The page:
Sulla and Mithridates

Discussion in 'Ancient Coins' started by Sulla80, Jul 28, 2019.

  1. Sulla80

    Sulla80 one coin at a time Supporter

    Mithridates.JPG Continuing from my last thread, Sulla went off to fight Mithridates after damaging the Roman republic with his attack on Rome and the senate. He reclaimed from Marius the right to lead Roman legions against Rome's formidable ememy: Mithridates.

    Mithridates, king of Pontus, seized Asia and put to death all Roman citizens in it. He was a man about whom one cannot speak except with concern nor yet pass by in silence; he was ever eager for war, of exceptional bravery, always great in spirit and sometimes in achievement, in strategy a general, in bodily prowess a soldier, in hatred to the Romans a Hannibal.
    -Velleius writing from a later perspective during the time of Augustus

    Here are two non-Roman coins and one Roman Republican coin from relevant leaders of this time.
    Mithradates VI Pontos.jpg
    Pontos, Amisos Mithradates VI, Circa 120-63 BC, Æ 23mm
    Obv: Head of Mithradates VI, as Perseus, right
    Rev: Pegasos standing left, drinking; AMISOU, monogram below


    While Sulla was fighting to the east, Marius returned to Rome - taking control of Rome with Cinna and exiling Sulla. This was not an easy period for the citizens of Rome:

    “Then Gaius Marius entered the city, and his return was fraught with calamity for the citizens. No victory would ever have exceeded his in cruelty had Sulla's not followed soon afterwards.”
    -Velleius


    Despite being seriously outnumbered, Sulla won several important victories against the Pontic armies. Impatient to get back to Rome, he agreed a treaty with Mithridates that would allow the conflict with Mithridates to resume in a short period of time:

    "...terms of agreement were made as follows: Mithridates was to renounce Asia and Paphlagonia, restore Bithynia to Nicomedes and Cappadocia to Ariobarzanes, pay down to the Romans two thousand talents, and give them seventy bronze-armoured ships with their proper equipment; Sulla, on his part, was to confirm Mithridates in the rest of his dominions, and get him voted an ally of the Romans."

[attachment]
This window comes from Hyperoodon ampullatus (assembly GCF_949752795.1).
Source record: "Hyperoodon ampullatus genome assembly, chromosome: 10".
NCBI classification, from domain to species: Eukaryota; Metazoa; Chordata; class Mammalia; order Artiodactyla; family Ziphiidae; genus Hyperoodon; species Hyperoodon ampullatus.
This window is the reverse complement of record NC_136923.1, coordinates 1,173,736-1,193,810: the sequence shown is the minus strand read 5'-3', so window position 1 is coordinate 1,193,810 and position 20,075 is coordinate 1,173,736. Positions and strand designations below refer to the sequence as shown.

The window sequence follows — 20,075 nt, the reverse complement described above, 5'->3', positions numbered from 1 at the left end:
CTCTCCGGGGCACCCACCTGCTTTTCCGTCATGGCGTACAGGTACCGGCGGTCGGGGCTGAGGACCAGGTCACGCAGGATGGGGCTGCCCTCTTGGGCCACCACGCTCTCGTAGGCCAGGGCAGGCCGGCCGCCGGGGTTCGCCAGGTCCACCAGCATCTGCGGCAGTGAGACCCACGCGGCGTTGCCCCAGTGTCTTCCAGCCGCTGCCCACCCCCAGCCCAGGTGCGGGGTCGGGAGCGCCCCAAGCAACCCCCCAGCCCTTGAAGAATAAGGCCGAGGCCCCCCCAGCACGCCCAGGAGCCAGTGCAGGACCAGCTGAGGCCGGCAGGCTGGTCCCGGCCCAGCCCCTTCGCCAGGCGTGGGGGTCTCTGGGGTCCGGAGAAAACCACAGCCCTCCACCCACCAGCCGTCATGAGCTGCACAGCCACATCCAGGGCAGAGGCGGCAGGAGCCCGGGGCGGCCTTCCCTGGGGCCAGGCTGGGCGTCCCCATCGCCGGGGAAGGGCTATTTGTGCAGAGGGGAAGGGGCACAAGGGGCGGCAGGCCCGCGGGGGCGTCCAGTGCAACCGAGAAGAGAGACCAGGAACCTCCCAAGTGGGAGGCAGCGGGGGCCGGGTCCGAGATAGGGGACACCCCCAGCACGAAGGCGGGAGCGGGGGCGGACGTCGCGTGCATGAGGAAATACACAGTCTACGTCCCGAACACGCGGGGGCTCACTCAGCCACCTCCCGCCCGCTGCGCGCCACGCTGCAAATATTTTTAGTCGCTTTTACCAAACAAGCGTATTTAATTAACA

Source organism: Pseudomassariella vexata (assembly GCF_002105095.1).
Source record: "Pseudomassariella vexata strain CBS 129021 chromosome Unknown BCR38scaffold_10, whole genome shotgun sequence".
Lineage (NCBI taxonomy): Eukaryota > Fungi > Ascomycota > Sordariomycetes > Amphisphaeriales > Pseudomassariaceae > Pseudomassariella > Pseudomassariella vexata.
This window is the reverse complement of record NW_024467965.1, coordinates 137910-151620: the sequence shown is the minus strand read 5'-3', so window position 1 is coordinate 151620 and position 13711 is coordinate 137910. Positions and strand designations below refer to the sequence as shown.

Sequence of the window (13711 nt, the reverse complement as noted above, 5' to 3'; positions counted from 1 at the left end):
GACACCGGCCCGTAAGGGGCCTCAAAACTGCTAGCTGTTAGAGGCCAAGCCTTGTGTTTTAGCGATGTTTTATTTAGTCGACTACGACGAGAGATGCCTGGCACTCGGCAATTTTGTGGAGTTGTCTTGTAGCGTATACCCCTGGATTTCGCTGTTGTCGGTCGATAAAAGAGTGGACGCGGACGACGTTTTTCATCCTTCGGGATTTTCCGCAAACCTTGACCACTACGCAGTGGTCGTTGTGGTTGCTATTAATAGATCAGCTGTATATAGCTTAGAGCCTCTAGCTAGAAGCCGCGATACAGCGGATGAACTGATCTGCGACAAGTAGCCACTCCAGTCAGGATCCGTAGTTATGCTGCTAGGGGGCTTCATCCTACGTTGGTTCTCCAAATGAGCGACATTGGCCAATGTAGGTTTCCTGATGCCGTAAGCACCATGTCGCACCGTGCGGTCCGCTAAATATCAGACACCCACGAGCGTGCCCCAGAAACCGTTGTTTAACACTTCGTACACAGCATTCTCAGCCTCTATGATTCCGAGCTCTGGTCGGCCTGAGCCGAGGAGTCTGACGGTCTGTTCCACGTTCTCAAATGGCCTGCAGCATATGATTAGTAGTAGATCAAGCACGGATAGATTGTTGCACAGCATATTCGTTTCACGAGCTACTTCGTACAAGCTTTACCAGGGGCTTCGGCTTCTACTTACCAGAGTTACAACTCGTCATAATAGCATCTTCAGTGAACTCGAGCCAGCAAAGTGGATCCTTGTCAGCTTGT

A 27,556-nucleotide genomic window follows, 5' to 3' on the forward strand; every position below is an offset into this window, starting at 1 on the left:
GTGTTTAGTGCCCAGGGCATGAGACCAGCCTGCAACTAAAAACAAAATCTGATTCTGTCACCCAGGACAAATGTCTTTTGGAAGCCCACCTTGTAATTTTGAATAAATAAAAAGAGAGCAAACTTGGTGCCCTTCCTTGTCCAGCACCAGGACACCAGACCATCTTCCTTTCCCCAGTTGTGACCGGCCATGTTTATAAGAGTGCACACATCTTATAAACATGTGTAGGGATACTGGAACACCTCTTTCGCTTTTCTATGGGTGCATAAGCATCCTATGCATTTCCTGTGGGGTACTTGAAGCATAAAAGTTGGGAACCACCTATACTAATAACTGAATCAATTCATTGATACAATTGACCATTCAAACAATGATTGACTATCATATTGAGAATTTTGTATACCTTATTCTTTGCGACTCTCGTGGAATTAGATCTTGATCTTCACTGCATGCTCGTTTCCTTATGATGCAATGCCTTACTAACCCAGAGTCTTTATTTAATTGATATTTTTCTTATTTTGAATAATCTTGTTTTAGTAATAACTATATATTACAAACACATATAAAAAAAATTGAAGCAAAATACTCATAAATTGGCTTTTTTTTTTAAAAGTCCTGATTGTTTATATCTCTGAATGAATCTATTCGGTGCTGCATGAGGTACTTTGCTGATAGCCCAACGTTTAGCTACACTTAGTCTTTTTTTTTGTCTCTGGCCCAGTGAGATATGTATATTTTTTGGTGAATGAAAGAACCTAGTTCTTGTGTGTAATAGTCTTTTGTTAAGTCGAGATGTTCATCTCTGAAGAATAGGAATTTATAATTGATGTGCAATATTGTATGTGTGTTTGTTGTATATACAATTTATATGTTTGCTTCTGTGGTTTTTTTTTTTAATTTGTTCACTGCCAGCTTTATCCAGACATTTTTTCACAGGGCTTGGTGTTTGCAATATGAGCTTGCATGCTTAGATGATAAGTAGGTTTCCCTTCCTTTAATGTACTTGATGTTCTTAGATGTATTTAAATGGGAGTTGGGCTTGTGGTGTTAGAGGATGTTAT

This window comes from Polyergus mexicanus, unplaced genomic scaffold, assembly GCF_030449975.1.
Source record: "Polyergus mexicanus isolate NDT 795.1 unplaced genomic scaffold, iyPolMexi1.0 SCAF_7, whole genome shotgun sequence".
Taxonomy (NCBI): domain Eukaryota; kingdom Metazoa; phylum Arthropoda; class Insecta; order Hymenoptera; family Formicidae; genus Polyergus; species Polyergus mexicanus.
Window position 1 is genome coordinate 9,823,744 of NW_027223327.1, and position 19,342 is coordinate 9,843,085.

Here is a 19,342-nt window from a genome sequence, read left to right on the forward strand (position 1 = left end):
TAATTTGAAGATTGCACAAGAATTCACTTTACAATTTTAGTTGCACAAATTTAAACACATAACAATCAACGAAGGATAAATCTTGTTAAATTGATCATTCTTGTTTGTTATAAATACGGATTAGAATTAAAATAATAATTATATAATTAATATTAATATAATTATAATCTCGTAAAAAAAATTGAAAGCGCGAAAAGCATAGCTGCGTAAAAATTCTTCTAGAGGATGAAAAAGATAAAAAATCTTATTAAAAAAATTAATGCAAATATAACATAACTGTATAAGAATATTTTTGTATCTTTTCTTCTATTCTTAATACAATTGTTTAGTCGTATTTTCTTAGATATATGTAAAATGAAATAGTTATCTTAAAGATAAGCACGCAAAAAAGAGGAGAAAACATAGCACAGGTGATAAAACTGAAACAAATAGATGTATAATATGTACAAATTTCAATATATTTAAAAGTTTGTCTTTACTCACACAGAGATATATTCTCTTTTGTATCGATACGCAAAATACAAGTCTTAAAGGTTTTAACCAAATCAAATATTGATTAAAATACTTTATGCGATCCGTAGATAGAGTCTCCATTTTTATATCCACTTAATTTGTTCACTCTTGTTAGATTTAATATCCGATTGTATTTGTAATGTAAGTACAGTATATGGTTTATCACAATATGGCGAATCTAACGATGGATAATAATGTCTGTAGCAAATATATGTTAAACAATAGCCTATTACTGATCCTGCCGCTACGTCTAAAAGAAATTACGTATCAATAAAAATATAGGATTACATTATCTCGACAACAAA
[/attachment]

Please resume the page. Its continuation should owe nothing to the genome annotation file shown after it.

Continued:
-Plutarch Life of Sulla 22


    Ariobarzanes Cappadocia.jpg
    Kings of Cappadocia, Ariobarzanes I, Philoromaios AR Drachm, 84/83 BC
    Obv: Diademed head right.
    Rev: BAΣIΛEΩΣ APIOBAPZANOY ΦIΛOPΩMAIOY/ IΓ, Athena standing left, holding shield, spear and Nike.


    Marius didn’t last long in his seventh consulship, as he was overcome by illness and died a few weeks in, on January 13th, 86 BC at the age of 70. Plutarch writes that some claimed Marius fell ill from sleepless nights, and drinking to combat his anxiety that Sulla was coming back to Rome. Others claim that on his deathbed he still lamented the ambitions he had yet to achieve. His son Marius the Younger would be consul by the time Sulla returned to Rome.

    An L. Valerius Flaccus completed Marius' term as consul in 86 BC. He was the cousin of the older L. Valerius Flaccus who minted this RR coin in 108-107 BC and who had been consul in 100 BC.
    L Valerius Flaccus 2.jpg
    L. Valerius Flaccus, AR Denarius
    Rome, 108-107 BC
    Obv: Draped bust of Victory right; below chin, XVI monogram
    Rev: Mars advancing left, holding spear and trophy; apex before, grain ear behind, L VALERI - FLACCI in two lines downward in left field.
    Ref: Crawford 306/1; RSC Valeria 11


    This older L. Valerius Flaccus would also play a key role in the return of Sulla, proposing his appointment as dictator. Before then there would many more battles in which the younger L. Valerius Flaccus and consuls from the next years would be killed.

    Additions, corrections and commentary are always appreciated. Share your coins, non-Roman or Roman, from leaders during the first Mithridatic war or anything else you find interesting.
     
    Last edited: Jul 28, 2019
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  3. Terence Cheesman

    Terence Cheesman Supporter! Supporter

    Mithradates VI of Pontus Ar Tetradrachm Pergamon 74 A.D. Rv Stag grazing l within wreath De Callatry D 61/- 16.83 grms 32 mm pontic5.jpg
     
    Last edited: Jul 28, 2019
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  4. Alegandron

    Alegandron "ΤΩΙ ΚΡΑΤΙΣΤΩΙ..." ΜΕΓΑΣ ΑΛΕΞΑΝΔΡΟΣ, June 323 BCE Supporter

    Nice write up and great coins @Sulla80 .

    MITHRADATES VI
    [​IMG]
    PONTOS Amisos 85-65 BCE Æ24 12.2g Mithradates VI as Perseus r Phrygian helmet Pegasos grazing l Malloy 33b HGC 7 239

    FLACCUS
    [​IMG]
    RR L VALERIUS FLACCUS AR Denarius 108-107 BCE Rome Winged draped bust Victory r X - Mars stndg spear trophy apex grain ear Crawford 306-1 Sear 183

    SULLA
    [​IMG]